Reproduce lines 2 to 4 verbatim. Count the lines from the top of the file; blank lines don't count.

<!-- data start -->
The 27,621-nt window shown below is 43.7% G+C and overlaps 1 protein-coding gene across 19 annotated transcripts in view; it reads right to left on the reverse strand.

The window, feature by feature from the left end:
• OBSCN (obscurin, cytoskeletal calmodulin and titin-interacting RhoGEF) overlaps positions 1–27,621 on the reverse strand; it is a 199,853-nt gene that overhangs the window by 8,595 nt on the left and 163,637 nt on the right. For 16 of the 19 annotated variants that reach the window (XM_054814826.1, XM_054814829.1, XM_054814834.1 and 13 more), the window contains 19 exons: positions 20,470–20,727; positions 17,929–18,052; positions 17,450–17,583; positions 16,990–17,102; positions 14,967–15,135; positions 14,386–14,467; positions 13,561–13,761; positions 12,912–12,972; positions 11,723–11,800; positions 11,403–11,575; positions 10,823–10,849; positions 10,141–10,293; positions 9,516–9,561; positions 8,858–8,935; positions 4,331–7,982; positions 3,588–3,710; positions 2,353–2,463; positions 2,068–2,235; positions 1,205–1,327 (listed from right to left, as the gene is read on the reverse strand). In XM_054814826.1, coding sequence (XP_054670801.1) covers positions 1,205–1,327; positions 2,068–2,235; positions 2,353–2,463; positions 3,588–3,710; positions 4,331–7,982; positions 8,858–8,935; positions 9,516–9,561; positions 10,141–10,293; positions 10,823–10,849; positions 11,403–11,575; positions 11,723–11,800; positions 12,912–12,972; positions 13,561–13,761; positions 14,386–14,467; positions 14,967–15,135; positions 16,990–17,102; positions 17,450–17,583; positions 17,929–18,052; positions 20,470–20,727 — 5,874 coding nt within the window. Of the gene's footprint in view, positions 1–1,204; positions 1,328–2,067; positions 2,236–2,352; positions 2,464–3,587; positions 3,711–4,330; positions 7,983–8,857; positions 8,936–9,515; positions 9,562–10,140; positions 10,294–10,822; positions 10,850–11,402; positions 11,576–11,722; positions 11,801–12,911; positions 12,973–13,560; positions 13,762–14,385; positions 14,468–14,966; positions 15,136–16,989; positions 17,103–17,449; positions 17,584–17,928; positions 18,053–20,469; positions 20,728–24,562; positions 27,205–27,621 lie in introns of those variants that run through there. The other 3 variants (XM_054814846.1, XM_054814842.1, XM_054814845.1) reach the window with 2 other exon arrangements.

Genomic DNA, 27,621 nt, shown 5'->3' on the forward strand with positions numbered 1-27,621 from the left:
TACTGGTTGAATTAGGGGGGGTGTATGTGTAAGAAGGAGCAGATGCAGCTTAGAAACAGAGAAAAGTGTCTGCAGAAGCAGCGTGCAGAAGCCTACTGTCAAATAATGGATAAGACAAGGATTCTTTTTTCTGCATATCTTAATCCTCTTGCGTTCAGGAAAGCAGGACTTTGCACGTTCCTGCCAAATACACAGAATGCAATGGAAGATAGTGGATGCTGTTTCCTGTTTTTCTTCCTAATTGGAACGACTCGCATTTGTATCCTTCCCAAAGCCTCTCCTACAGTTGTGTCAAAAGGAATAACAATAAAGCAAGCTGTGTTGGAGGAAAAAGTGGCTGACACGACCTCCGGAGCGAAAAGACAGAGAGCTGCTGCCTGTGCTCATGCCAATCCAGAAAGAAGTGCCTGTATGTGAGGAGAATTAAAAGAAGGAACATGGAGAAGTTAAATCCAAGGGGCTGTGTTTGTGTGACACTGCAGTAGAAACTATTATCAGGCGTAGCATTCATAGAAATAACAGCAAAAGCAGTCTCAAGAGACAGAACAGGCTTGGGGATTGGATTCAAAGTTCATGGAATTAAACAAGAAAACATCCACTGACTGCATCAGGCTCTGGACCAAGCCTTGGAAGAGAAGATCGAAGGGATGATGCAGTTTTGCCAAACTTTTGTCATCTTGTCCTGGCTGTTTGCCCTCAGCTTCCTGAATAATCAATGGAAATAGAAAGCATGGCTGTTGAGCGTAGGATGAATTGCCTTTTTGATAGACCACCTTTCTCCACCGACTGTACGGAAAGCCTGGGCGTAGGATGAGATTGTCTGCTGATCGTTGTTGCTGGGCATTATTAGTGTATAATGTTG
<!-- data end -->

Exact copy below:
The window, feature by feature from the left end:
• OBSCN (obscurin, cytoskeletal calmodulin and titin-interacting RhoGEF) overlaps positions 1–27,621 on the reverse strand; it is a 199,853-nt gene that overhangs the window by 8,595 nt on the left and 163,637 nt on the right. For 16 of the 19 annotated variants that reach the window (XM_054814826.1, XM_054814829.1, XM_054814834.1 and 13 more), the window contains 19 exons: positions 20,470–20,727; positions 17,929–18,052; positions 17,450–17,583; positions 16,990–17,102; positions 14,967–15,135; positions 14,386–14,467; positions 13,561–13,761; positions 12,912–12,972; positions 11,723–11,800; positions 11,403–11,575; positions 10,823–10,849; positions 10,141–10,293; positions 9,516–9,561; positions 8,858–8,935; positions 4,331–7,982; positions 3,588–3,710; positions 2,353–2,463; positions 2,068–2,235; positions 1,205–1,327 (listed from right to left, as the gene is read on the reverse strand). In XM_054814826.1, coding sequence (XP_054670801.1) covers positions 1,205–1,327; positions 2,068–2,235; positions 2,353–2,463; positions 3,588–3,710; positions 4,331–7,982; positions 8,858–8,935; positions 9,516–9,561; positions 10,141–10,293; positions 10,823–10,849; positions 11,403–11,575; positions 11,723–11,800; positions 12,912–12,972; positions 13,561–13,761; positions 14,386–14,467; positions 14,967–15,135; positions 16,990–17,102; positions 17,450–17,583; positions 17,929–18,052; positions 20,470–20,727 — 5,874 coding nt within the window. Of the gene's footprint in view, positions 1–1,204; positions 1,328–2,067; positions 2,236–2,352; positions 2,464–3,587; positions 3,711–4,330; positions 7,983–8,857; positions 8,936–9,515; positions 9,562–10,140; positions 10,294–10,822; positions 10,850–11,402; positions 11,576–11,722; positions 11,801–12,911; positions 12,973–13,560; positions 13,762–14,385; positions 14,468–14,966; positions 15,136–16,989; positions 17,103–17,449; positions 17,584–17,928; positions 18,053–20,469; positions 20,728–24,562; positions 27,205–27,621 lie in introns of those variants that run through there. The other 3 variants (XM_054814846.1, XM_054814842.1, XM_054814845.1) reach the window with 2 other exon arrangements.

Genomic DNA, 27,621 nt, shown 5'->3' on the forward strand with positions numbered 1-27,621 from the left: